Employment Law Alert – Forced Arbitration of Sexual Assault and Harassment Now Outlawed

    By Neil S. Talegaonkar, Labor & Employment

    Many employers require employees to sign agreements that contain arbitration provisions. Under such provisions, employees forgo bringing claims arising out of their employment in court and instead agree that an arbitrator or a panel of arbitrators will decide such disputes. Employers prefer arbitration because it affords a cloak of confidentiality, in contrast to most judicial proceedings, which are open to the public. 

    Yesterday, President Biden signed the “Ending Forced Arbitration of Sexual Assault and Sexual Harassment Act of 2021,” which represents another step forward for the #MeToo movement. The new legislation amends the Federal Arbitration Act and provides that, notwithstanding the existence of a predispute arbitration agreement or predispute joint-action waiver, a claimant can bring sexual assault or sexual harassment claims in court. The Act also allows such a person to enter into an arbitration agreement or pursue such claims in arbitration at the time of the dispute should he or she so choose. The legislation will apply to disputes or claims that arise or accrue after the legislation is enacted. Now a court, rather than an arbitrator, will decide whether the Act applies.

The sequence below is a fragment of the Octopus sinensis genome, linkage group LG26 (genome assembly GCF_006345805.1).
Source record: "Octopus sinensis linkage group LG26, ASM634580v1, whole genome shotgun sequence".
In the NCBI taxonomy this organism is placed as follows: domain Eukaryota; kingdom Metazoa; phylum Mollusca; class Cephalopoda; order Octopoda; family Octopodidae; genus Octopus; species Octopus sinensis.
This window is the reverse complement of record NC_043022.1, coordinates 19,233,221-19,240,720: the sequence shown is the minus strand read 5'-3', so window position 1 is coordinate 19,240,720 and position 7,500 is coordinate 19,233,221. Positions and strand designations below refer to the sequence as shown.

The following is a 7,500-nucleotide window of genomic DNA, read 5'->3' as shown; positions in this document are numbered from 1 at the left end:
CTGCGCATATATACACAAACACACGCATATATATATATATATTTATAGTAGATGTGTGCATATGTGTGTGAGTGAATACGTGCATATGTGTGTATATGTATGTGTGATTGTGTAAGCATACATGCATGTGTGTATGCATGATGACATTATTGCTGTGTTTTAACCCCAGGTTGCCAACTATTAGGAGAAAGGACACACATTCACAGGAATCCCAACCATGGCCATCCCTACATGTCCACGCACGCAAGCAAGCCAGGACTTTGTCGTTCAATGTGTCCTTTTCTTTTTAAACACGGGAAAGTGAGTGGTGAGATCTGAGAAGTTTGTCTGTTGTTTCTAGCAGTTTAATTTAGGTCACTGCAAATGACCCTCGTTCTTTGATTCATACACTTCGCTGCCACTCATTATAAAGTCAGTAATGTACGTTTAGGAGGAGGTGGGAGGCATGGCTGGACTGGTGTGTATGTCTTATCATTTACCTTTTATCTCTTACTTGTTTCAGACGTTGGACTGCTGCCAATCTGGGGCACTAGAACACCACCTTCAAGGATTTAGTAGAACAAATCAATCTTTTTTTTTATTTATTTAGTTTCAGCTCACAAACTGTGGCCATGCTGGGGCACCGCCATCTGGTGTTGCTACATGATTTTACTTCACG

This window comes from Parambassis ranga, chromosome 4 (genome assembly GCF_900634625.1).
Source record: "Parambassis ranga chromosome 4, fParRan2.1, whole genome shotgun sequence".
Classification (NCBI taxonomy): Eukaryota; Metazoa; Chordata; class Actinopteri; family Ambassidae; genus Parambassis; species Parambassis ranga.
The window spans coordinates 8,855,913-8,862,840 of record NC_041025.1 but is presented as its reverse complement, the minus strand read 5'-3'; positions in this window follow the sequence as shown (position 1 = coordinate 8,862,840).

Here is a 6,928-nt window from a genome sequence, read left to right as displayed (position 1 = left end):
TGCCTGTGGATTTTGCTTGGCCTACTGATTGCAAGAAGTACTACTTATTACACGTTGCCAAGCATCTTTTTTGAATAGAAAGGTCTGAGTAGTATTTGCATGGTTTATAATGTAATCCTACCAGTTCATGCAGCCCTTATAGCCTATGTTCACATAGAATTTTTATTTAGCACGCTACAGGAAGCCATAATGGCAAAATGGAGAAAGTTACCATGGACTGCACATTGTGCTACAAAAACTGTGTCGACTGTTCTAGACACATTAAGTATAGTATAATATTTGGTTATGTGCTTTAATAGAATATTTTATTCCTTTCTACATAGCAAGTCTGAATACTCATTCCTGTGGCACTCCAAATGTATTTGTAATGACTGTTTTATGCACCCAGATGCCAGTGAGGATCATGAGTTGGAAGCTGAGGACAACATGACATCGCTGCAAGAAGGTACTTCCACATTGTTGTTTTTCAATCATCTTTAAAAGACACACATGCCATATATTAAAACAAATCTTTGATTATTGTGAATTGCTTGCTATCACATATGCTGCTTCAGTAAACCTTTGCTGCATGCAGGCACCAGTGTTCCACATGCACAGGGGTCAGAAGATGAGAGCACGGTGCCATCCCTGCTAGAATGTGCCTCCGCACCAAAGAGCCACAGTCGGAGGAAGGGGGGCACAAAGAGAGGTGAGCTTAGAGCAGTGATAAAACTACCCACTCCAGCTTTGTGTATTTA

In 2019, in a similar effort to keep sexual assault claims out in the open, Virginia employers may recall that the General Assembly enacted Virginia Code § 40.1-28.01. That statute invalidated or proscribed nondisclosure or confidentiality agreements that conceal details related to sexual assault claims as a condition of employment.

    Given the new law, employers should review any arbitration provisions in their employment agreements. Remember that employers and employees can still agree to arbitrate sexual assault/harassment claims after they have arisen, but employers may want to consider an appropriate “opt-out” provision. Now may also be a good time to review noncompetition covenants as the law regarding their enforceability changes constantly.       

    The contents of this publication are intended for general information only and should not be construed as legal advice or a legal opinion on specific facts and circumstances. Copyright 2024.